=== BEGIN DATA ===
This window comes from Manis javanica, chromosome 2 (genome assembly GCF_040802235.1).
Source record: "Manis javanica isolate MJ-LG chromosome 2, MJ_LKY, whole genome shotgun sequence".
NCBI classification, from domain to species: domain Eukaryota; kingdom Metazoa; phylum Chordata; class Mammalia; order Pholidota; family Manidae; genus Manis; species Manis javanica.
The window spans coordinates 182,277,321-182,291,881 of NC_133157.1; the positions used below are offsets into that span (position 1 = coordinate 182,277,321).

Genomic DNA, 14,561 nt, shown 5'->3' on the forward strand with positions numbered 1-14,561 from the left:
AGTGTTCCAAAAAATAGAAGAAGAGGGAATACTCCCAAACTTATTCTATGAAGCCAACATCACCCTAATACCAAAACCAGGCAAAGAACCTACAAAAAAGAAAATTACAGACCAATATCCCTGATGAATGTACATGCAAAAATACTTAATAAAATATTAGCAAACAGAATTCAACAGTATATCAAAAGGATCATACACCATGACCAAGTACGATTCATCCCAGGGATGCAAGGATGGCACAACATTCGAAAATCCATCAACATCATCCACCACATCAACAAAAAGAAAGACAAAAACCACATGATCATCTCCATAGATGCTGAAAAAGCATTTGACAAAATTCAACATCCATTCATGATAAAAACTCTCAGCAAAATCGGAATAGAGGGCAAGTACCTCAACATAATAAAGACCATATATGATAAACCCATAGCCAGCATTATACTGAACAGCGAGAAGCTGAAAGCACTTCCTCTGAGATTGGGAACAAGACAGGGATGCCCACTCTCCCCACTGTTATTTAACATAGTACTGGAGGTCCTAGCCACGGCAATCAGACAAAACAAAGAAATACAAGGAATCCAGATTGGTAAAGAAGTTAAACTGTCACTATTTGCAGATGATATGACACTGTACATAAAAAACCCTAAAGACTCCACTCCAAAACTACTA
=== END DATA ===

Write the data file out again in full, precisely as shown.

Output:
This window comes from Manis javanica, chromosome 2 (genome assembly GCF_040802235.1).
Source record: "Manis javanica isolate MJ-LG chromosome 2, MJ_LKY, whole genome shotgun sequence".
NCBI classification, from domain to species: domain Eukaryota; kingdom Metazoa; phylum Chordata; class Mammalia; order Pholidota; family Manidae; genus Manis; species Manis javanica.
The window spans coordinates 182,277,321-182,291,881 of NC_133157.1; the positions used below are offsets into that span (position 1 = coordinate 182,277,321).

Genomic DNA, 14,561 nt, shown 5'->3' on the forward strand with positions numbered 1-14,561 from the left:
AGTGTTCCAAAAAATAGAAGAAGAGGGAATACTCCCAAACTTATTCTATGAAGCCAACATCACCCTAATACCAAAACCAGGCAAAGAACCTACAAAAAAGAAAATTACAGACCAATATCCCTGATGAATGTACATGCAAAAATACTTAATAAAATATTAGCAAACAGAATTCAACAGTATATCAAAAGGATCATACACCATGACCAAGTACGATTCATCCCAGGGATGCAAGGATGGCACAACATTCGAAAATCCATCAACATCATCCACCACATCAACAAAAAGAAAGACAAAAACCACATGATCATCTCCATAGATGCTGAAAAAGCATTTGACAAAATTCAACATCCATTCATGATAAAAACTCTCAGCAAAATCGGAATAGAGGGCAAGTACCTCAACATAATAAAGACCATATATGATAAACCCATAGCCAGCATTATACTGAACAGCGAGAAGCTGAAAGCACTTCCTCTGAGATTGGGAACAAGACAGGGATGCCCACTCTCCCCACTGTTATTTAACATAGTACTGGAGGTCCTAGCCACGGCAATCAGACAAAACAAAGAAATACAAGGAATCCAGATTGGTAAAGAAGTTAAACTGTCACTATTTGCAGATGATATGACACTGTACATAAAAAACCCTAAAGACTCCACTCCAAAACTACTA